There are two things that should be remembered when thinking about the Phillies’ big three pitchers this season.
One, they are all entitled to a bad start every now and then.
Two, they are only human.
Roy Halladay has been held under a microscope this spring. All attention when it comes to pitching is on him.
Halladay struggled mightily in a start on Tuesday, March 12, allowing seven runs on six hits with four walks and two strikeouts in 2 2/3 innings to the Detroit Tigers.
In his next scheduled start on Sunday, March 17, Halladay was ill with a stomach virus. He pitched just one scoreless inning against the Baltimore Orioles before being pulled from the game early.
In both cases, extreme panic has come from Phillies fans. It is perfectly fine to worry about a player, especially like Halladay. He is, after all, coming off an injury-plagued season.
But remember this is only spring training. Every pitcher at one point or another during the spring has one start where everything appears to go wrong. And every member of the team is entitled to become ill at any point. It happens.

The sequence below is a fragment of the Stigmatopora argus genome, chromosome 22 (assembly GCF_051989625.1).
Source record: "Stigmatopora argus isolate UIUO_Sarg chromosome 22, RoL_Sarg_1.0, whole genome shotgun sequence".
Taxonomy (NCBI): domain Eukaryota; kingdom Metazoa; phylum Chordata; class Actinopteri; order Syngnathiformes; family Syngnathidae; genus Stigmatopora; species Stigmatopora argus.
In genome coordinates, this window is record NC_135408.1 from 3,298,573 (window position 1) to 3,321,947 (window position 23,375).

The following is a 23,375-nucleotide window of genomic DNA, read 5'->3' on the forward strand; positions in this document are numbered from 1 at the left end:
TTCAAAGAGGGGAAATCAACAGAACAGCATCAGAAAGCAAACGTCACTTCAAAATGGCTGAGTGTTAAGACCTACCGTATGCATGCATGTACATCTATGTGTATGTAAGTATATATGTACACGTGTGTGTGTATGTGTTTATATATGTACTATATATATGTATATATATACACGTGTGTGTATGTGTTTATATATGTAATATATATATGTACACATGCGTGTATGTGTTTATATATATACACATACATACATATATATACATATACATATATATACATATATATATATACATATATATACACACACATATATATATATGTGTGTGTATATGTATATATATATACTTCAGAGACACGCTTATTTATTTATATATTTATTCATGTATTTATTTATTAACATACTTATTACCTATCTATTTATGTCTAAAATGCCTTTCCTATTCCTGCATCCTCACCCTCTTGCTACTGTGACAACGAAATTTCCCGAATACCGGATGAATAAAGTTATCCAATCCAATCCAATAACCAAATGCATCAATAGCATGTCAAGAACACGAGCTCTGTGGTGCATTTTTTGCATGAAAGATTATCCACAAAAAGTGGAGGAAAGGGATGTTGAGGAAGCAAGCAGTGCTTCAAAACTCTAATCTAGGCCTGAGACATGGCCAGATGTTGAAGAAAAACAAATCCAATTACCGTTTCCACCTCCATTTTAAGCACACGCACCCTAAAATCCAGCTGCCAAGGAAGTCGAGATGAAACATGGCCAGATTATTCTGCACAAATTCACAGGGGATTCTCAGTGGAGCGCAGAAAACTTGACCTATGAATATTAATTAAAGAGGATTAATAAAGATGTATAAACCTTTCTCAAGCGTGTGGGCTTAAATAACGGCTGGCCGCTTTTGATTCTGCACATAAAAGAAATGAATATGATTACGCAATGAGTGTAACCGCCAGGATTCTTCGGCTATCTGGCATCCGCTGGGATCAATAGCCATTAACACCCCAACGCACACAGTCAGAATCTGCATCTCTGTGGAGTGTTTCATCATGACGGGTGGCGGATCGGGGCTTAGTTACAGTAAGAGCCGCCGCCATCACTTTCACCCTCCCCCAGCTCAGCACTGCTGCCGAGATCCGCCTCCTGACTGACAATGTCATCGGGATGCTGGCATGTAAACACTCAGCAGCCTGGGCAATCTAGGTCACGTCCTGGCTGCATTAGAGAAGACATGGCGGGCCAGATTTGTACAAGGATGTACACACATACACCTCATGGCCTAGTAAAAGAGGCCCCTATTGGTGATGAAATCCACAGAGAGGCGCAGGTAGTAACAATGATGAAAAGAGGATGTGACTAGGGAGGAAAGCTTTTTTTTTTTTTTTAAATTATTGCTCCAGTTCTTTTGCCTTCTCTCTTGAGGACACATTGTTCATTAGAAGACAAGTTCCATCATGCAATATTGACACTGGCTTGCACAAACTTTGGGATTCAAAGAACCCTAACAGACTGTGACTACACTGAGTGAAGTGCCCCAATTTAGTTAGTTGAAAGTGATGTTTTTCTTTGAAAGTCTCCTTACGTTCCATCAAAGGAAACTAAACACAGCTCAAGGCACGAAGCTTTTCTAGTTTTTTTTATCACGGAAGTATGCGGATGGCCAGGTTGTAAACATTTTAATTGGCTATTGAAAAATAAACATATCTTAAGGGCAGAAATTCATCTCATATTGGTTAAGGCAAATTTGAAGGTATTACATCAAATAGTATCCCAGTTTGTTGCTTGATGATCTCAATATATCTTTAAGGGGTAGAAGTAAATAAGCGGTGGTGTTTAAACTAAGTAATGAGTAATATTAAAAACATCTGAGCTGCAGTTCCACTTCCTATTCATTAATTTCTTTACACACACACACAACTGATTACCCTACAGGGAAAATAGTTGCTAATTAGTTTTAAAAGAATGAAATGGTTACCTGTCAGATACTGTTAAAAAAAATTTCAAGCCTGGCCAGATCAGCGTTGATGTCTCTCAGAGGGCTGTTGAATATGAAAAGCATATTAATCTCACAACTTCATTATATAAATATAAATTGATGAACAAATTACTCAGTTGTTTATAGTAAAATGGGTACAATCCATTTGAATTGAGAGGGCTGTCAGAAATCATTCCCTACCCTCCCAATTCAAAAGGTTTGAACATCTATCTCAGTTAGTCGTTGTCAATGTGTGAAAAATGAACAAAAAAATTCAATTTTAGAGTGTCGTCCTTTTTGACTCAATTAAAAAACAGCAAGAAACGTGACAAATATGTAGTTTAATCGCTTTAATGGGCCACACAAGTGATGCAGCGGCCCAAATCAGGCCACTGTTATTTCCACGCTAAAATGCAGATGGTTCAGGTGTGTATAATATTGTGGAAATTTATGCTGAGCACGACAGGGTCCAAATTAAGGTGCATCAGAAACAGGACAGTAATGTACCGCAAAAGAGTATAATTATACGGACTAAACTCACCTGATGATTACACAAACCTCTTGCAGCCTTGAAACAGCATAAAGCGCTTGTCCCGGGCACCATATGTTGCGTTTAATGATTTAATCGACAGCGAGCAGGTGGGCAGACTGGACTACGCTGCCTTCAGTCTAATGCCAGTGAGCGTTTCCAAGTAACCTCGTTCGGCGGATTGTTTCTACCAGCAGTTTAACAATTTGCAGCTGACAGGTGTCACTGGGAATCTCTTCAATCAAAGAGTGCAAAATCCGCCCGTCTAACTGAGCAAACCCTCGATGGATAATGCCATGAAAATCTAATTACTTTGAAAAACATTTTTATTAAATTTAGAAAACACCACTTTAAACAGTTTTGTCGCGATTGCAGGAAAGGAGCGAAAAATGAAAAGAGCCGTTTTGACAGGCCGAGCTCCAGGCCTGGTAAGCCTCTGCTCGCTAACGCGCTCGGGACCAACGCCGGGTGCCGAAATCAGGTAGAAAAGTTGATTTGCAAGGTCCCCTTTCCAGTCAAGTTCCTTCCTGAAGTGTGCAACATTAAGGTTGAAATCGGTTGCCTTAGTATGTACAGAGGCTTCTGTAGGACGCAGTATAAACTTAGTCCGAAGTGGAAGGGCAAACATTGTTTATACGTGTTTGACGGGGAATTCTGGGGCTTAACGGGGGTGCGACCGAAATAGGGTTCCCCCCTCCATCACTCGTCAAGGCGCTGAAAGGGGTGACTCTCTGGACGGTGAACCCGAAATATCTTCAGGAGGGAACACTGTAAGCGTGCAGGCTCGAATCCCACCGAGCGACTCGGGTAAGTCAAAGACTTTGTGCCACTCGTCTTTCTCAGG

It is more concerning that this comes just two weeks away from the Phillies’ season opener. But if people don’t acknowledge that Halladay is not a superhuman and that he is just as subject as anyone else to illness or a bad start, then the panic level will never subside.
By all accounts, it has been a positive spring for the Phillies. This is a blemish on the spring but it shouldn’t be as big a deal as people are making it out to be.
The first thought whenever something doesn’t go right for Halladay is that he’s injured. It’s an instant reaction and it spreads rapidly.
There is far too much concern for something that is happening in the spring. At the very least, fans should wait until problems occur during the regular season before panicking so much.